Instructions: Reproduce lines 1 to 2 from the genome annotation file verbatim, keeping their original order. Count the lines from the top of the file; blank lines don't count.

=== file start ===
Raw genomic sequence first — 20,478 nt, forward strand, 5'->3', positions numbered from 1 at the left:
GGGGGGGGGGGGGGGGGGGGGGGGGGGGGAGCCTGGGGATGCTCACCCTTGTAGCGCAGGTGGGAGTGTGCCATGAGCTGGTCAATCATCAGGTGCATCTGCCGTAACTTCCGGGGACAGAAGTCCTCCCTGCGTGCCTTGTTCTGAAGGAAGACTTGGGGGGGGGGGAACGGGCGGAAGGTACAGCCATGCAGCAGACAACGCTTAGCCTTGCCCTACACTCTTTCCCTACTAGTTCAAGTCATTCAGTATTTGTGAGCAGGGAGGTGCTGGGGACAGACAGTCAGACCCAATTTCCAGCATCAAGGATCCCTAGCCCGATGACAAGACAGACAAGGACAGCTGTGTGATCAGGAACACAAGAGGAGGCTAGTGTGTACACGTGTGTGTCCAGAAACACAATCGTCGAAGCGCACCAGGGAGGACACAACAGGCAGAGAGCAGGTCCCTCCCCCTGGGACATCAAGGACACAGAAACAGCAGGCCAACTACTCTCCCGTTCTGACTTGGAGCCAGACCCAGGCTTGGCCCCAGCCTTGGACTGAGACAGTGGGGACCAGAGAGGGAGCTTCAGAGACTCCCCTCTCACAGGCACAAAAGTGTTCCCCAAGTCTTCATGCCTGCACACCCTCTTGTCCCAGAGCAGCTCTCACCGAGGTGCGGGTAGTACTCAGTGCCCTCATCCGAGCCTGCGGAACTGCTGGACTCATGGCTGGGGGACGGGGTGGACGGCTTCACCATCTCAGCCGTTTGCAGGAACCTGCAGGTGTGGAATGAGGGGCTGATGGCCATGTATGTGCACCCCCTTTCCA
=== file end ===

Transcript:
Raw genomic sequence first — 20,478 nt, forward strand, 5'->3', positions numbered from 1 at the left:
GGGGGGGGGGGGGGGGGGGGGGGGGGGGGAGCCTGGGGATGCTCACCCTTGTAGCGCAGGTGGGAGTGTGCCATGAGCTGGTCAATCATCAGGTGCATCTGCCGTAACTTCCGGGGACAGAAGTCCTCCCTGCGTGCCTTGTTCTGAAGGAAGACTTGGGGGGGGGGGAACGGGCGGAAGGTACAGCCATGCAGCAGACAACGCTTAGCCTTGCCCTACACTCTTTCCCTACTAGTTCAAGTCATTCAGTATTTGTGAGCAGGGAGGTGCTGGGGACAGACAGTCAGACCCAATTTCCAGCATCAAGGATCCCTAGCCCGATGACAAGACAGACAAGGACAGCTGTGTGATCAGGAACACAAGAGGAGGCTAGTGTGTACACGTGTGTGTCCAGAAACACAATCGTCGAAGCGCACCAGGGAGGACACAACAGGCAGAGAGCAGGTCCCTCCCCCTGGGACATCAAGGACACAGAAACAGCAGGCCAACTACTCTCCCGTTCTGACTTGGAGCCAGACCCAGGCTTGGCCCCAGCCTTGGACTGAGACAGTGGGGACCAGAGAGGGAGCTTCAGAGACTCCCCTCTCACAGGCACAAAAGTGTTCCCCAAGTCTTCATGCCTGCACACCCTCTTGTCCCAGAGCAGCTCTCACCGAGGTGCGGGTAGTACTCAGTGCCCTCATCCGAGCCTGCGGAACTGCTGGACTCATGGCTGGGGGACGGGGTGGACGGCTTCACCATCTCAGCCGTTTGCAGGAACCTGCAGGTGTGGAATGAGGGGCTGATGGCCATGTATGTGCACCCCCTTTCCA